Parshat Vayechi, Genesis 47:28-50:26
Joseph is not shy about sharing his dreams and prophecies with the public. He understands prophecy as a gift that ought to guide and give vision to his growing clan. He speaks what’s on his mind. His first childhood dream of stalks of wheat bowing before one stalk of wheat raises the hackles of his older brothers. They devise a plot to make him go away. “We shall see what comes of his dreams!” (Genesis 37:20) It is that very question that will haunt them even as we come to the end of Joseph’s life in this week’s parasha. After their father, Jacob, dies, they fear, “What if Joseph still bears a grudge against us and pays us back for the wrong we did to him?” (Genesis 50:15). What if we now must serve our younger brother in servitude as he dreamed? He has already ascended to be second-in-command in Egypt. What if he now turns the tables on us, and this whole drama of bringing the 70 souls of Israel down to Egypt becomes a ruse to contain us?
From the time Joseph has revealed to his brothers that he is indeed their brother, he declares his transparency to them several times. He continues to demonstrate his skills as a prophet and clairvoyant. “It was not you who sent me here but God; and He has made me a father to Pharoah, lord of all his household, and ruler over the whole land of Egypt” (Genesis 45:8). He even has plans for them not to integrate themselves into Egypt proper but to live in Goshen (30 kilometers west of the Nile). Joseph continues to project this persona as one who is blessed by God even to the consternation of Pharaoh. Pharaoh wants the brothers to stay in the best part of the land and serve as supervisors to the royal livestock. Joseph comes up with another scheme. The Israelite clan will live in Goshen, separate from Egypt, following their professions as shepherds, which are an anathema to the Egyptians.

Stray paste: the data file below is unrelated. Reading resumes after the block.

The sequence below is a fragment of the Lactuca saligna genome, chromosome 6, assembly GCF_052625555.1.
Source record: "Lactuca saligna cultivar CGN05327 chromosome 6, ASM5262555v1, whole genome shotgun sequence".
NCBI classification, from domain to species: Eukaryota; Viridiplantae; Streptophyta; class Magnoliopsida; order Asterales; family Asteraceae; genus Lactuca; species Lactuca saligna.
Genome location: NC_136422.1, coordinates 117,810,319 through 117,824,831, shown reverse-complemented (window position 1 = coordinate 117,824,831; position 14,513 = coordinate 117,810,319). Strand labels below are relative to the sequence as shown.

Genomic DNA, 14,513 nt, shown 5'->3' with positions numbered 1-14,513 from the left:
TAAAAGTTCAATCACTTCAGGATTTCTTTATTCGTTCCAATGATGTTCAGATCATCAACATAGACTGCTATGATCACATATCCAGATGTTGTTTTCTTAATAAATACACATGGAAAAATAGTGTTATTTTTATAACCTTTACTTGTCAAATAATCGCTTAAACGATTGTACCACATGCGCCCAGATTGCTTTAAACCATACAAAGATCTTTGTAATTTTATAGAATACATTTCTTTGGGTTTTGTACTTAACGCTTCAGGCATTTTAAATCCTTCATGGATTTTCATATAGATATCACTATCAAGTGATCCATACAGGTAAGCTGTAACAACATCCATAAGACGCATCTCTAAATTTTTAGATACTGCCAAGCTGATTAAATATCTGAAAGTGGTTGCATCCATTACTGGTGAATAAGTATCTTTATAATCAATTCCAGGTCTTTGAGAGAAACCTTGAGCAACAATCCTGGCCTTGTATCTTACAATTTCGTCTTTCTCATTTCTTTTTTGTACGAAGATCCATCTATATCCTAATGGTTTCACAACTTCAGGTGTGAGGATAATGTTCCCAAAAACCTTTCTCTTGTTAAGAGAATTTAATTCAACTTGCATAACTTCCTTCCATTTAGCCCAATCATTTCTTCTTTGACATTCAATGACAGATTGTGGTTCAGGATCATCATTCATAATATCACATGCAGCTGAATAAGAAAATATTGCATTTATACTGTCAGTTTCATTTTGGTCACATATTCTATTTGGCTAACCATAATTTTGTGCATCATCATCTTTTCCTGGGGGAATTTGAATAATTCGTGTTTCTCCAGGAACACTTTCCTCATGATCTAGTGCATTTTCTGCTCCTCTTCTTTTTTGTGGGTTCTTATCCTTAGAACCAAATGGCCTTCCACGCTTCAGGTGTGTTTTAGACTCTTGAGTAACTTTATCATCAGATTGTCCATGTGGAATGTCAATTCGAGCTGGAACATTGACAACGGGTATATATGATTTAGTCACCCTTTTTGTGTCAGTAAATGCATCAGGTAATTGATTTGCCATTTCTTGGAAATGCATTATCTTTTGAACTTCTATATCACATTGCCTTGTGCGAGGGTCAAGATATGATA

This Goshen plan ultimately suits Pharaoh because they are still under his control. We must remember that this people in the historical memory of Egypt has once brought a plague by their grandfather, Abraham, slaughtered Shehem and produced the wonder boy called Joseph. They are mystically powerful. If he cannot fully integrate in Egypt, Pharaoh can at least keep them close. If they truly possess a prophetic spirit, better to keep them in the Nile Valley than to let them cross over and become a contentious and wise power at their border.
Joseph must persuade his brothers that the Goshen plan is for real. “Am I a substitute for God? Besides, although you intended me harm, God intended it for good” (Genesis 50:19). His last words to them are kindly and reassuring, according to the Torah. Joseph never lords himself over them. The dream did not come true. Joseph serves as their governmental protector for a few more years. The Israelites grow and expand. The “good,” however, ends with his death. The next generation faces persecution. All Egyptian fear and suspicion of Israelite power breaks through the dam. What did Joseph gain by letting his prophetic skills be known? Did he truly know God’s plans? Who alone knows God’s mysteries in the dry times of our lives? The Book of Genesis that begins with mystery in the broadest sense (creation) ends with the words “in a coffin in Mitzrayim” connoting death in the narrowest sense (mitzrayim meaning narrow or Egypt).
Rabbi Jonathan Perlman is the spiritual leader of New Light Congregation in Squirrel Hill. This column is a service of the Greater Pittsburgh Rabbinic Association.